Facebook is not the first, and probably won't be the last, to get into legal trouble due to its "all sales final" return policy when it comes to kids purchasing in-game currency.
Despite the fact that Facebook has changed Facebook Credits to Facebook Payments, they are facing a huge class-action lawsuit estimated in the hundreds of thousands of plaintiffs by Facebook users who's children made unauthorized purchases on their bank account to pay for credits to play Facebook games.
U.S. District Judge Beth Labson Freeman from San Jose, California opened the doors on Tuesday for the class-action lawsuit. Giving plaintiffs a box to voice their opinions on how Facebook should change their policy to allow refunds in the case of online transactions by kids. However, the lawsuit will be covered on a case-by-case basis, and will not be pursued as a group. The trial date has been set for October 19th. Facebook does not agree with the lawsuit, and believes that it lacks merit. But the Plaintiff's Lawyer is happy with the notion:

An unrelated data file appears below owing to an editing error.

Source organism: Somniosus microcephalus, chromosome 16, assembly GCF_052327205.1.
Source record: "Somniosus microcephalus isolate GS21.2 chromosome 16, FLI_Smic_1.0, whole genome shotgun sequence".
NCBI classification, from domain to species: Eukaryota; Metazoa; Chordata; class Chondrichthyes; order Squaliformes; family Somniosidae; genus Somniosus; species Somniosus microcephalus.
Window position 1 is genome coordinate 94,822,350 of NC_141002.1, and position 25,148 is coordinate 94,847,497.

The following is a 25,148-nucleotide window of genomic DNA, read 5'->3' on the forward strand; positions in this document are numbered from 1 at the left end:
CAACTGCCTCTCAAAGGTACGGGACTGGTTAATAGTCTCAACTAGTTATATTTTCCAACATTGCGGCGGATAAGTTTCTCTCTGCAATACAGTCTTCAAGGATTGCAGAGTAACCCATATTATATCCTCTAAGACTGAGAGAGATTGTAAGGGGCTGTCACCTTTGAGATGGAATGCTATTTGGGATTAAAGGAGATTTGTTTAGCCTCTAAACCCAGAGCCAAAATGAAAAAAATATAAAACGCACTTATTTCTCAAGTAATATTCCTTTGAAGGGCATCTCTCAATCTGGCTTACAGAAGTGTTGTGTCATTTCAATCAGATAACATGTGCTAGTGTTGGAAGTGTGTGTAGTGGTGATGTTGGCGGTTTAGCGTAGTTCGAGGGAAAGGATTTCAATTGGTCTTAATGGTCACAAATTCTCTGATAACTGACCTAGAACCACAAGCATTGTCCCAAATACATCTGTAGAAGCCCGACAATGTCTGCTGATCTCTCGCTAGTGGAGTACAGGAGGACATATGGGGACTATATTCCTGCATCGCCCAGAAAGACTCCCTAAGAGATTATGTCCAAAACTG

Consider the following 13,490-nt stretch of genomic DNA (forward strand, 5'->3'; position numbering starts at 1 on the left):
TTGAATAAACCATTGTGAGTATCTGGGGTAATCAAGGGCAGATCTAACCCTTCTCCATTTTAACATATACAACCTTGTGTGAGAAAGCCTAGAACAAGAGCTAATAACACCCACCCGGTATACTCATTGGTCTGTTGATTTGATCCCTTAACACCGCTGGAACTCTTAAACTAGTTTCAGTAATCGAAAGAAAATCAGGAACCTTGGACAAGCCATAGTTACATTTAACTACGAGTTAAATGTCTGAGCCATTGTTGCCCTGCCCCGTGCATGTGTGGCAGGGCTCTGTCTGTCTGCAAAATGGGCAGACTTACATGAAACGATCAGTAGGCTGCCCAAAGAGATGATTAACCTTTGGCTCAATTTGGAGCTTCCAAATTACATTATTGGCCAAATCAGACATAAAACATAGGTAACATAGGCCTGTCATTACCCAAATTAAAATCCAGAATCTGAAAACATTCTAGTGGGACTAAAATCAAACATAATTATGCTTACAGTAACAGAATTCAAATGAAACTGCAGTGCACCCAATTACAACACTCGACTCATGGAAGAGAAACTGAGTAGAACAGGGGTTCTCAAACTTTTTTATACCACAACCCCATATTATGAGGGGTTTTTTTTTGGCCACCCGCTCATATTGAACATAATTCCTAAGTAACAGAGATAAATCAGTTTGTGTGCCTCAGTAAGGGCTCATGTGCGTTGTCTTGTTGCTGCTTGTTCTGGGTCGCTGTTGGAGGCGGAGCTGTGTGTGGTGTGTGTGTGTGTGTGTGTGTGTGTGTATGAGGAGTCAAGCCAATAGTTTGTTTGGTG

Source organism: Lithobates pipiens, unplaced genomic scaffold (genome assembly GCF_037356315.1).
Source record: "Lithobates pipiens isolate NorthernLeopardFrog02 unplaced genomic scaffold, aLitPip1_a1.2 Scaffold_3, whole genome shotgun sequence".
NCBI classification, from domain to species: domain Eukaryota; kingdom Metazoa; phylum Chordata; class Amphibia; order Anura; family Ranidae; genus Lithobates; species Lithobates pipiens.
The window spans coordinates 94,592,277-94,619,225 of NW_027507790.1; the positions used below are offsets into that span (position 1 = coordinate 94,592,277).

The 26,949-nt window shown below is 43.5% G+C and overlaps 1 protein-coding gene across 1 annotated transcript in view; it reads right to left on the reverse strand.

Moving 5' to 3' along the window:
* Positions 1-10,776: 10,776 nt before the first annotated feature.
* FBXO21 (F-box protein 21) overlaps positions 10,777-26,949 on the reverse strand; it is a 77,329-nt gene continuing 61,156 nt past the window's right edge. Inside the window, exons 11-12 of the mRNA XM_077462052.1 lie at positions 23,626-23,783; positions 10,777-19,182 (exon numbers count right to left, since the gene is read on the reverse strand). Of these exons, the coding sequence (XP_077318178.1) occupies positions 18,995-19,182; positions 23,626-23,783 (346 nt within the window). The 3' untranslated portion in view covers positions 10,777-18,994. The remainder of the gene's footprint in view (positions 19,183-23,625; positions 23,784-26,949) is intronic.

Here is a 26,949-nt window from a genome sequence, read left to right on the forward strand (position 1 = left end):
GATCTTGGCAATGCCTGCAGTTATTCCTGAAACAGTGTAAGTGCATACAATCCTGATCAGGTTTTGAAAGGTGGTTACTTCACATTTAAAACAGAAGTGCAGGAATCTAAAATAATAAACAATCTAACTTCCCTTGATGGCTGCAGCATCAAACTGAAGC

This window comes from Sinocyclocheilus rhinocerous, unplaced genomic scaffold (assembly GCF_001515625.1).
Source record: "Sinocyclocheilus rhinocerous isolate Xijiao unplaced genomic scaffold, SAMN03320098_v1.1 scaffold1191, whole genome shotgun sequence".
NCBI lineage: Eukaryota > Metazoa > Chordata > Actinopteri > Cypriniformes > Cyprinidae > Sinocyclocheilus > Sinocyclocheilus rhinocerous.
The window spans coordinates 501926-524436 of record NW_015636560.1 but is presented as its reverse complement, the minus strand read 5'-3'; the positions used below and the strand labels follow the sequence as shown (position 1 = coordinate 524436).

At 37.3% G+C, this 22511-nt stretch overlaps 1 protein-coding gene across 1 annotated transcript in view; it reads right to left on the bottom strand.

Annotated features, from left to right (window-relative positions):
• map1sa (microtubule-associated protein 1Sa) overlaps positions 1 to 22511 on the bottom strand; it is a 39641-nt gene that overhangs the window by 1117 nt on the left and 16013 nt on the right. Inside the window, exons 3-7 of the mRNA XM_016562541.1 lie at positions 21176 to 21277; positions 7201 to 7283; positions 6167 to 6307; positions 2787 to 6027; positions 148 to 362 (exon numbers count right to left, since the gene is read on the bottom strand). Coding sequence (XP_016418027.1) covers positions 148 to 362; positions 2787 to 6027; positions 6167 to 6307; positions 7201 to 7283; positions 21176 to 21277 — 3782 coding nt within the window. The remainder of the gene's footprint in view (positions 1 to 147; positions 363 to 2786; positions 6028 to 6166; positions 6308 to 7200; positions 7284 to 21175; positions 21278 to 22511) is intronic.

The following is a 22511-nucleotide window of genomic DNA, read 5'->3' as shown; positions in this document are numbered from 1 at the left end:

"We're very pleased with the decision, The difference between Facebook and other businesses is that the company is on actual notice of a user's age, but treats children the same as adult users when it comes to taking their money." The plaintiff Lawyer J.R. Parker told Routers in a phone interviewThis is not the first time that an site got it trouble because of children's use of unauthorized payments. I have written before about how Apple got rid of its "Free" label due to pressure by the law, changing it to "get," after having to pay millions of dollars in a settlement. The same thing happened with Google not to long ago as well, as the FTC forced them to pay out millions due to in-app purchases by minors.
In January, Facebook updated its payment terms, making it so that you have to be 18 years or older to use Facebook Payments, and even updated their policy, informing developers about how to handle returns and disputes.
What do you think of Facebook, along with Google and Apple face lawsuits due to their lack of policy about unauthorized payments by kids?